Defined contribution plans such as 401(k)s have so changed the retirement landscape that advisors are firmly planted in a new financial-planning era that requires them now more than ever to help clients with rollovers, annuities and income in a low-yield environment, a new Cerulli Associates report says.
“Advisors are grappling with how to construct retirement-income strategies that are personalized, dynamic, flexible and tailored to retirees’ individual needs,” writes Cerulli analyst Joy Greenberg in a data-filled research report published Wednesday in the Investment Management Consultants Association’s (IMCA) Research Quarterly.
Cerulli’s research points to retirement market trends that advisors face, including low interest rates, that have called into question the common method of overweighting traditional fixed income securities as a way to generate retirement income.
At the same time, Cerulli says, strong equity markets have led to more risk-taking even as retirees are confronting greater longevity risk, long-term care costs and health care expenses.
Cerulli estimates that roughly 73% of rollover assets go to providers with whom investors have current relationships.
Considering that rollovers to an advisor account for 54% of overall rollovers, advisors who maintain strong relationships with their clients have an advantage, Cerulli says, especially considering that rollers to advisors were on average more than twice the size of rollovers to direct providers, at $120,000, compared with less than $60,000 for direct providers.
DC Replacing DB
All these issues are now cropping up at a greater rate for advisors because many traditional defined benefit (DB) plans, such as company pensions, are going away and being replaced by defined contribution (DC) plans, according to Brian Ullsperger, a certified investment management analyst at Andersen Tax’s investment advisory services in Washington.
“The time of DB plans is ending. We’re entering into an era over the next five to 10 years where we’ll have more clients with DC plans than DB plans,” Ullsperger said in a phone interview.
But that reality has added a new challenge for advisors, he added.
“Whenever we come across clients with DB plans, they’re in a far better position in retirement because they already have a lifetime annuity,” Ulsperger said. “With clients with DC plans, you’re trying to help them build their own DB plan.”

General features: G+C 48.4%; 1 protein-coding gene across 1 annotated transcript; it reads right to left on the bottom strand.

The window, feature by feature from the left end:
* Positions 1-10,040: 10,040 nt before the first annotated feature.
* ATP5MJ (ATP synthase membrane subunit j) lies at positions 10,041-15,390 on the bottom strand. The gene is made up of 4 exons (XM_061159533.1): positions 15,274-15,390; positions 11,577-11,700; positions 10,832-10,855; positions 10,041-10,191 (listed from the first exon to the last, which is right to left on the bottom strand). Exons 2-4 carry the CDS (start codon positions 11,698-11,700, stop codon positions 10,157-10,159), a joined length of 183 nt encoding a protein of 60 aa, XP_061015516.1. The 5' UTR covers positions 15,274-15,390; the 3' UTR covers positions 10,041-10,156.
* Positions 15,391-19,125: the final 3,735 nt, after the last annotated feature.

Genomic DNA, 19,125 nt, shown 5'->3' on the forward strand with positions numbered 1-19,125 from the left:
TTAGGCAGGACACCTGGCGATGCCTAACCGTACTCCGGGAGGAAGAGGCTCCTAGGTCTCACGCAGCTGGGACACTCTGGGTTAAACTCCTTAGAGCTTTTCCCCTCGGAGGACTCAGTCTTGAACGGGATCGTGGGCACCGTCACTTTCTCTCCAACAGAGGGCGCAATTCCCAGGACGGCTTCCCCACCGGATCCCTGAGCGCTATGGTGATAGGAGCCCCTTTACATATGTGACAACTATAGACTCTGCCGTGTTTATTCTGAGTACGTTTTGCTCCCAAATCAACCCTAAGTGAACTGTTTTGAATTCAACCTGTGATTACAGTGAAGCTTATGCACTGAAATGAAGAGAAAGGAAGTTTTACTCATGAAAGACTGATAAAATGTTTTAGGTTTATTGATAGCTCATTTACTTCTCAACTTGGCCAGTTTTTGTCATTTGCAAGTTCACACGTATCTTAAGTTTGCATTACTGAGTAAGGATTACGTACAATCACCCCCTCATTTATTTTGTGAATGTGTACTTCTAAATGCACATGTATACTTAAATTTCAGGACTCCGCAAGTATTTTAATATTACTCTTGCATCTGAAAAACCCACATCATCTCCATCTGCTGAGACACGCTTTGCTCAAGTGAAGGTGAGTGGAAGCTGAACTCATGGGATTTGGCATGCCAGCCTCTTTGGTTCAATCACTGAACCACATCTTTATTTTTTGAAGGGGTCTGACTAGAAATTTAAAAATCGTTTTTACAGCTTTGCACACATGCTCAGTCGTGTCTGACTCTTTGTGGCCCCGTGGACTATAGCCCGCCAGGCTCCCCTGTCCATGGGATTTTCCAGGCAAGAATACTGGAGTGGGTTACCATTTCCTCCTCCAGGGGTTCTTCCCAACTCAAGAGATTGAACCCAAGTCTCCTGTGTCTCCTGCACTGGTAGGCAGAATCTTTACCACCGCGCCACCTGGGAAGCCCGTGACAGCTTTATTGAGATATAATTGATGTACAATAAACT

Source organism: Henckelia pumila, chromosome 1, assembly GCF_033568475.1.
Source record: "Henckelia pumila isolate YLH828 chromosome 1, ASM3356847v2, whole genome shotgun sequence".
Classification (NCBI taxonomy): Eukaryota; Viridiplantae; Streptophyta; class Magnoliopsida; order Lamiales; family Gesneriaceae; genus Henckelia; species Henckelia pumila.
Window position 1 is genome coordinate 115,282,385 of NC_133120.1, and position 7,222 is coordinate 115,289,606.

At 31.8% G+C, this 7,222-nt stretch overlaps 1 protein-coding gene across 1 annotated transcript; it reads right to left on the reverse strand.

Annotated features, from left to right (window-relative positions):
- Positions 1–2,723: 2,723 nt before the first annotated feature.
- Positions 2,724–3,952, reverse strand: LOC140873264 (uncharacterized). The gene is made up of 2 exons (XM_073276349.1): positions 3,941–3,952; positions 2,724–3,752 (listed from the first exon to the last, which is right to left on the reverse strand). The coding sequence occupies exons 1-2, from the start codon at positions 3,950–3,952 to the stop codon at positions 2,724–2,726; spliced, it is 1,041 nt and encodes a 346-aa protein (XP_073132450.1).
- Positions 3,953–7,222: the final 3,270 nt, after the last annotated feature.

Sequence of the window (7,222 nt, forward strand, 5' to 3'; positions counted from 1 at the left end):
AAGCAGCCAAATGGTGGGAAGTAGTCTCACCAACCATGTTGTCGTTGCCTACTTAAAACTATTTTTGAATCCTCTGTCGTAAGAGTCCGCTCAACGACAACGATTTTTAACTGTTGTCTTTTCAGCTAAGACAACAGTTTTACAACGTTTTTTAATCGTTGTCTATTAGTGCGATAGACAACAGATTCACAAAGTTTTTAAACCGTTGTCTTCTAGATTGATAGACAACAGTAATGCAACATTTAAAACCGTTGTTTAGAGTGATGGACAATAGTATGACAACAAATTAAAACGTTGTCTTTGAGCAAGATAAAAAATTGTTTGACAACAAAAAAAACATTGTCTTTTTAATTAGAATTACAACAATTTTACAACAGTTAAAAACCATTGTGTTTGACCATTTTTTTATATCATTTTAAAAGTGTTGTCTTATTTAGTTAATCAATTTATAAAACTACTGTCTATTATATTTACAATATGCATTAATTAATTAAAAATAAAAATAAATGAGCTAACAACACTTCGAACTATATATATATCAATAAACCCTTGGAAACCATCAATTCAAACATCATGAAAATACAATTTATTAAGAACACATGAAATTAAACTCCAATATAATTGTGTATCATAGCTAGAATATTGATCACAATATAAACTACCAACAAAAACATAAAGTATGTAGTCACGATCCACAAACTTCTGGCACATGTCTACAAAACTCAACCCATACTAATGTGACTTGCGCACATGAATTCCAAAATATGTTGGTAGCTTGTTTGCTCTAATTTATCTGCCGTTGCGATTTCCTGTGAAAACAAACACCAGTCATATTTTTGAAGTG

Sequence of Returns
John Nersesian, IMCA’s chairman of the board and a managing director with Nuveen Investments, said advisors are increasingly taking on the task of managing the sequence of returns so clients don’t outlive their retirement savings.
“If I retire and have $1 million in various investment accounts, the return may be 8%, but how do I get that return? What if my portfolio is down 30%? That’s the unknown for clients,” Nersesian said.
Advisors should be aware that with retirement income, average rate of return matters less than how return is earned, Nersesian said. The key is to focus on the sequence and consistency of returns, he said.
“If you compare two investors, the one with gains at the start and losses at the end will make it all the way through at 10% in retirement. The other investor, who starts with a loss but ends with a gain, has earnings in a different sequence, and has to withdraw principal from his retirement portfolio,” Nersersian noted.
Cerulli’s research finds that dividend-paying stocks and equity mutual funds are the most commonly used retirement income strategies in 2015, with 47% and 38% of IMCA advisors reporting they use these strategies frequently.
The greatest obstacle for advisors to offering retirement income and planning services is that it is a very time-consuming process, Cerulli found in its survey of IMCA advisors. They also cited lack of consumer awareness, client resistance due to unclear benefits and costs, product complexity and a lack of technology.
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